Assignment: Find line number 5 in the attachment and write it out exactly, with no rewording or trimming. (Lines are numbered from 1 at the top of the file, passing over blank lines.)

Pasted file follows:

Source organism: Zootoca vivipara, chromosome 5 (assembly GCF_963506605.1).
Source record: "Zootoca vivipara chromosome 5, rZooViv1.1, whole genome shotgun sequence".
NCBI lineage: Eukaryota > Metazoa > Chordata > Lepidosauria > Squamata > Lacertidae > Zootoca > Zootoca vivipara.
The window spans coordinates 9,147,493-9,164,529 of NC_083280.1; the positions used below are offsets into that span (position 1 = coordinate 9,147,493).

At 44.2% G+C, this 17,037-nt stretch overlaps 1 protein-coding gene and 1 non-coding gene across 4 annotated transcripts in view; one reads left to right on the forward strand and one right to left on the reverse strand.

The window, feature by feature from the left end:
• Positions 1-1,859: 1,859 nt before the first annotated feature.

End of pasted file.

At 44.2% G+C, this 17,037-nt stretch overlaps 1 protein-coding gene and 1 non-coding gene across 4 annotated transcripts in view; one reads left to right on the forward strand and one right to left on the reverse strand.